The Savage 93 series rifles have a relatively large ejector that sits just to the left of the center line of the action. This makes it impossible to use a normal bore guide that you might for a Remington 700 or Winchester Model 70 centerfire rifle.
So, we need something very slim that can bypass this ejector and engage the chamber and allow the insertion of the cleaning rod without damage to the chamber.
This prototype that you see in the pictures is made of very soft copper tubing. I plan on making one out of 6061 Aluminum as soon as it arrives from the supplier. Using copper would be fine as long as you are not using very aggressive cleaning fluids that contain ammonia. After all, we are trying to remove copper fouling from the bore, and if the guide is made of copper, well, you get the picture.
OK, first thing you need is a way to hold the tubing in a vise to be worked. These soft rubber jaws available at any good hardware store are perfect.
If you do not own a pair of these, and don’t want to purchase them, a simple block of softwood, with a 1/4″ hole drilled and then sawed in half will suffice. But you really should have a pair of these rubber jaws for any type of gunsmithing work.
The tubing we are using is simple 1/4″ soft copper plumbing tubing. Available by the foot at any hardware store. You will need a piece 12″ long.
If the two ends are not cut clean, clean them up with a file and debur the inside of each end. I used an Xacto knife to just shave a very small bevel on each end.
Place the tubing in the jaws with about 1/4″ exposed and using a center punch or a drift, flare this end a bit. This will be the rear end that you insert the cleaning rod into.
Tap the drift with a plastic hammer VERY gently. It doesn’t take much to flare the soft copper.
It will look like this when you are finished.
The “rear” end is done.
Now flip the tubing around and let roughly 1.5″ of tubing hang out of the soft jaws.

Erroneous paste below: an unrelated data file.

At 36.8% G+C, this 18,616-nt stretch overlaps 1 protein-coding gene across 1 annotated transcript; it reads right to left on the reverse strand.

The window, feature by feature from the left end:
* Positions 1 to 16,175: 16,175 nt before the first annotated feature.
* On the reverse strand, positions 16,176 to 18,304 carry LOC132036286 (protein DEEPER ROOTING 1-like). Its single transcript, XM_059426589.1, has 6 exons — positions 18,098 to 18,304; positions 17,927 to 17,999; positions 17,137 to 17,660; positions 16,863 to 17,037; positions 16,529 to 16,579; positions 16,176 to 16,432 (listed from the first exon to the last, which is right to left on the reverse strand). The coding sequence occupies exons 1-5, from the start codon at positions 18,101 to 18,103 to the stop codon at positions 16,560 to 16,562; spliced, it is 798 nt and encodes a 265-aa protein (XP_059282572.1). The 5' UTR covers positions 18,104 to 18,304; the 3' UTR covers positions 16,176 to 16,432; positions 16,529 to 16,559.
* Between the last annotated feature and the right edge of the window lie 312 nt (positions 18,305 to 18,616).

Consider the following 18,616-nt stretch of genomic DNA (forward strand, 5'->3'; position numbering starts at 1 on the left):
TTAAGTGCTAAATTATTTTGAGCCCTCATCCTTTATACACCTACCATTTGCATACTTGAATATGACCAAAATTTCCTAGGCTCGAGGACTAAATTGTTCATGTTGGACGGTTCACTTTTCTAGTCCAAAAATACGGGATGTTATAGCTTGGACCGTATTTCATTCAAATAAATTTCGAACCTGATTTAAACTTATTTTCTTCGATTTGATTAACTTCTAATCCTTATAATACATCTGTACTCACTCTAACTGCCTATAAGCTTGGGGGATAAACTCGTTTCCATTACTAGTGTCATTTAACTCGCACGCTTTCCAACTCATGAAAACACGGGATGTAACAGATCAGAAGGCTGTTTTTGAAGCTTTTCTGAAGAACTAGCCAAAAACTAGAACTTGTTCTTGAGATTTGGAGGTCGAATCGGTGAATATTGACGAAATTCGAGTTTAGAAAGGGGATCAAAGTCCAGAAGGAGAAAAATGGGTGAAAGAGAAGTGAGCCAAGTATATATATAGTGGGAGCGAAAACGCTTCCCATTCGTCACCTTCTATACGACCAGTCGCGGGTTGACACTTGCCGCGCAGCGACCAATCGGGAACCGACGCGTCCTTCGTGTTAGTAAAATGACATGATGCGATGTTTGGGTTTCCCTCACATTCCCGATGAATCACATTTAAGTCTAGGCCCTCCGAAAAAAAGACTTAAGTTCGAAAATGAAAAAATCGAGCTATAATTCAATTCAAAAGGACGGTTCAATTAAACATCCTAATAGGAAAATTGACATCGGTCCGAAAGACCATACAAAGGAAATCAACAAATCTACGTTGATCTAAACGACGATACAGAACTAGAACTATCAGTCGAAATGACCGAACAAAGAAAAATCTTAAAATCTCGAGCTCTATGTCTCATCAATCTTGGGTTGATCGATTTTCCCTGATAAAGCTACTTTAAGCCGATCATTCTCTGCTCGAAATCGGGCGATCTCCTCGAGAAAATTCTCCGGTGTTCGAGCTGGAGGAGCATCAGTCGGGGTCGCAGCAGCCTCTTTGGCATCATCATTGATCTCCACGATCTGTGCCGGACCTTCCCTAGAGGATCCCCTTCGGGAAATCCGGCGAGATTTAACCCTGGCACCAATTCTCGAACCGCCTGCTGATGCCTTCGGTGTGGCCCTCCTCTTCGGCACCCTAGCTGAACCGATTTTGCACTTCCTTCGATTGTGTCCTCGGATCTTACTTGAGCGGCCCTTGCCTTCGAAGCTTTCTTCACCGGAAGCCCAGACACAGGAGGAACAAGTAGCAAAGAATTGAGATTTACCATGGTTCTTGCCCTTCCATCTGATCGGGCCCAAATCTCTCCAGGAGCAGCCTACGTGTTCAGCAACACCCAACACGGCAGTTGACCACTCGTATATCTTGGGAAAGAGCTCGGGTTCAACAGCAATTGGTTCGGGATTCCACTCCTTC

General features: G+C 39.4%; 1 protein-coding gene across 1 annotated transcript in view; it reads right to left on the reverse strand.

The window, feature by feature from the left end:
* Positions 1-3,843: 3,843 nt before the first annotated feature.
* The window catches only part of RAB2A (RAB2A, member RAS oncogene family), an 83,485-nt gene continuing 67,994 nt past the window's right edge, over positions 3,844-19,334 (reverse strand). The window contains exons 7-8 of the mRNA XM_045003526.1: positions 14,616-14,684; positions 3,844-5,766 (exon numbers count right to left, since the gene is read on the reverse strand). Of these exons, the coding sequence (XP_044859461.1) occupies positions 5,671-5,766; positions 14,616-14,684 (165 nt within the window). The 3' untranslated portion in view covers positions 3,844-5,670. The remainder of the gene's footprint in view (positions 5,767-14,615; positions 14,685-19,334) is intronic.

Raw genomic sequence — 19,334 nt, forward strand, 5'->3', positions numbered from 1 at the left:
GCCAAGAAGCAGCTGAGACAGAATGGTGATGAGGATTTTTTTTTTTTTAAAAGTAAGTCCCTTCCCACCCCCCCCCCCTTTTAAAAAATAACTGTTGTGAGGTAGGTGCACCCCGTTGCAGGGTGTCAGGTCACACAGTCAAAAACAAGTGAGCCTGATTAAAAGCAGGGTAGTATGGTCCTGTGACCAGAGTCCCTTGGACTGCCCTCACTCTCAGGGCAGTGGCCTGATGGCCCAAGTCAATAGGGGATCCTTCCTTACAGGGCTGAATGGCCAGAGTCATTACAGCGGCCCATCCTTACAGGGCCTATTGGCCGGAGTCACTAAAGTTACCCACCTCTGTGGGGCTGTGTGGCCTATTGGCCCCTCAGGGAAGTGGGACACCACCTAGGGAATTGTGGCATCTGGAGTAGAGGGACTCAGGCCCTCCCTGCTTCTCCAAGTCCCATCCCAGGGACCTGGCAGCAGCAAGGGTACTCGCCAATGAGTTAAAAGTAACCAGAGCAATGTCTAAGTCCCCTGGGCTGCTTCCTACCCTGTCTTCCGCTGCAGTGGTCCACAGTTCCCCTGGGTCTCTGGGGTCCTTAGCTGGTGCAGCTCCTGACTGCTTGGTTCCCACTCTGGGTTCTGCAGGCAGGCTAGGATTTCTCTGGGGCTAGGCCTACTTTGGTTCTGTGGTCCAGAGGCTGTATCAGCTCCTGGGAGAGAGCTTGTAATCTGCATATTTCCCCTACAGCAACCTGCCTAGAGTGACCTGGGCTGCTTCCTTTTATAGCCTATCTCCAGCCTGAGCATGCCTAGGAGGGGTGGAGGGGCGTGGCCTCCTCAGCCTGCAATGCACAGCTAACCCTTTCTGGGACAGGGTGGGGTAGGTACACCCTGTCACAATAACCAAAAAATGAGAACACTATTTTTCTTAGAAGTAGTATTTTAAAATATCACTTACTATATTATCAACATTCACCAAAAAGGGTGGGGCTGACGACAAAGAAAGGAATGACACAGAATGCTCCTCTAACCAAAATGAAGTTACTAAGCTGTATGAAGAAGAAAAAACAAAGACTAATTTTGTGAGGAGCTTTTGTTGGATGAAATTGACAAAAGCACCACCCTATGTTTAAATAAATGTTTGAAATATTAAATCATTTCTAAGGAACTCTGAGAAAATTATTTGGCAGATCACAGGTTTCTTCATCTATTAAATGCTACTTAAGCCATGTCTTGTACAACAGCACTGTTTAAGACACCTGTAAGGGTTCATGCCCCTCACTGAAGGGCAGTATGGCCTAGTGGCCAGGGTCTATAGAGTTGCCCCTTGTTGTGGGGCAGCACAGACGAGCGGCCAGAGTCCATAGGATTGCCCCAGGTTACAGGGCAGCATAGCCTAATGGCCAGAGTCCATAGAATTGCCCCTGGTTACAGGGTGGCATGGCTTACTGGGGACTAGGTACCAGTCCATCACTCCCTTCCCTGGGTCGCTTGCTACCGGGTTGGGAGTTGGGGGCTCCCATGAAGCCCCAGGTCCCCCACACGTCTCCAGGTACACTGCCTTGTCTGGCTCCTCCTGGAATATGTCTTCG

Using some type of lubricant (case lube works great) like Vaseline, PAM, etc, lube up the tubing hanging out of the soft jaws. Grab any 22 caliber reloading sizing die with the de-primer removed. I used my 221 Fireball AND my 20 Tactical, but a 223 die would be fine.
Place the die over this exposed end of tubing.
Using your plastic hammer again, tap-tap-tap the die to swag the end of the tubing down. I did it in two steps. 22 caliber die first, and then to obtain a lose fit in the chamber, I swagged it down again with a 20 caliber die.
Keep this die centered as you do your tapping. You will end up with a chamber end of your DIY Bore Guide that looks like this.
Having access to a lathe, I turned a Delrin action guide. It is nice and keeps the bore guide nice and stable, but it isn’t necessary. The bore guide works fine without it.
This is the finished product
And here it is in use.
The black marking on the action guide was simply so I knew where to drill and tap the hole for the Delrin bolt.
I cut a 12″ piece out of it and swagged one end and flared the other with no issues. Aluminum will work much better than copper as the chemicals we use to clean bores are designed to attack copper…..And this
arrow” is very stiff and won’t bend as the cleaning rod is stroked back and forth….. Cost of arrow…$2.29
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